As the Good Ship Milwaukee Brewers continues to drift aimlessly in this wasted season, it's clear that it's time to end our weekly pulse-check on the job security of skipper Ken Macha. The All Star Break presented the ideal opportunity to make a change at the helm, especially given the Crew's recent comatose performance against the Giants. Instead, last Tuesday, we got yet another vote of confidence from Brewers' GM Doug Melvin:
"I'm not a big believer in interim managers," said Melvin, reached at his office at Miller Park. "If things get to the point where you see no fight in the players, that's different."
That sealed it for MACHAWATCH! The guy isn't getting fired, not during the season. At this point, I'm not sure what Ken Macha would need to do to get fired.
That said, we've never let a little thing like irrelevance stop MACHAWATCH! before. So we'll soldier on, assessing the job security of a person who's not going to get fired.
The nullacct ManagerometerTM hasn't budged in the last two weeks. In case you had to ask: no, we weren't much impressed with the sweep of the Pirates before the All Star Break, and, while the split with the Braves was a puddle of water in the desert, the last two games against Pittsburgh have canceled that out, and then some.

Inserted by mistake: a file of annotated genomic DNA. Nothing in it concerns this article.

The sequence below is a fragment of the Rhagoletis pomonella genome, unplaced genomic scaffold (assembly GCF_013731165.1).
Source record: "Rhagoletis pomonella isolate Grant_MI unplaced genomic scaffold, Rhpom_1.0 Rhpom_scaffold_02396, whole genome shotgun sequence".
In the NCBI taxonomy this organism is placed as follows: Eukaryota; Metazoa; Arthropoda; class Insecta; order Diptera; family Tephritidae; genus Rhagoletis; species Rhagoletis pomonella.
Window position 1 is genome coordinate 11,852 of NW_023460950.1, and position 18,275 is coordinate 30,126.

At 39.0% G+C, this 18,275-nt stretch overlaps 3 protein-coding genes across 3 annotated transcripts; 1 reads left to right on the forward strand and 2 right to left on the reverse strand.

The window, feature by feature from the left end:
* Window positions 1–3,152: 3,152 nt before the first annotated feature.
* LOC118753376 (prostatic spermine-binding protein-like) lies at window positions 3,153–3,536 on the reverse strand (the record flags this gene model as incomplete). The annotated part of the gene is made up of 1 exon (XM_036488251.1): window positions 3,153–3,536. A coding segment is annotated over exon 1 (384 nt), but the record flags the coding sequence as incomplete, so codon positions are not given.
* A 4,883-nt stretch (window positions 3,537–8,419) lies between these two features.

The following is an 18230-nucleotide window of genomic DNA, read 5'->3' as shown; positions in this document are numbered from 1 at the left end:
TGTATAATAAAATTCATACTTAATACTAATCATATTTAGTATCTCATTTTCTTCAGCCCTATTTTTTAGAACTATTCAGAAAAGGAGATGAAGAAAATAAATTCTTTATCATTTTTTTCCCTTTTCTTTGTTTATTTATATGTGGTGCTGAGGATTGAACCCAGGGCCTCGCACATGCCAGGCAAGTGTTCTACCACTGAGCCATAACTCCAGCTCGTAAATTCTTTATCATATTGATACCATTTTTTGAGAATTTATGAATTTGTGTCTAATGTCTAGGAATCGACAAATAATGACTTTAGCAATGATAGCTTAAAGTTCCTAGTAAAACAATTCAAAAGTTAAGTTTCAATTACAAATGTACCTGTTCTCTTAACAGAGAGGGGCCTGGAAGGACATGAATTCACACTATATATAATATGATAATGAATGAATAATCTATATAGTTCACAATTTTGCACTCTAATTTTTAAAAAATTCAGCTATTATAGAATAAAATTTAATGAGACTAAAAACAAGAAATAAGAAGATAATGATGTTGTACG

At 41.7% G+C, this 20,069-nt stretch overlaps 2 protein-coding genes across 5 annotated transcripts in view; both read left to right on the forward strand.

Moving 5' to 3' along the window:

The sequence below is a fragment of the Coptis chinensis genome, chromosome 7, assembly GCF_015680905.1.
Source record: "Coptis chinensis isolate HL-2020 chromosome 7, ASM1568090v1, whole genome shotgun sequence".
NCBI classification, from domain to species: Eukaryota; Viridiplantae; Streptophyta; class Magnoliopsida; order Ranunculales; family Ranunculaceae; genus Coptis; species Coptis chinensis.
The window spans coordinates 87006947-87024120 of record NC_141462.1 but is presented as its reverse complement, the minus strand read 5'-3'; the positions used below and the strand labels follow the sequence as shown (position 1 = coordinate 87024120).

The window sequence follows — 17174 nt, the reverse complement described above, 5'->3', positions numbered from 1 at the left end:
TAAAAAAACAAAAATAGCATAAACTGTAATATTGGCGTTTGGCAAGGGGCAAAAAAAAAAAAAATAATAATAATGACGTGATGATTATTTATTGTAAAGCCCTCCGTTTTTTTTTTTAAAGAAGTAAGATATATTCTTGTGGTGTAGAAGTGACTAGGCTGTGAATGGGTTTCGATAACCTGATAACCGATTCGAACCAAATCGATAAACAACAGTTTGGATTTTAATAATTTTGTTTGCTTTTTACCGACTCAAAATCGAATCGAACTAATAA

After the jump: Doug Melvin's created an interim monster; sympathy for K-Mach; and a completely off-topic note on umpiring. Sadly, though, there's no @notkenmacha this week. He said he had something to take care of and left in a huff. He mentioned something about Tony Curtis "not knowing a good piece of peanut brittle from his ass." I'm not exactly sure what he meant by that, but whatever: we roll on.
This Week's Vote of Confidence / Kiss of Death: Doug Melvin's comments last Tuesday served as a two-birds-one-stone twin killing, qualifying as both a vote of confidence and a kiss of death. The only fair reading of those remarks is that Ken Macha is keeping his job because Doug Melvin doesn't want to have an interim manager hold down the fort for the last two months of the season.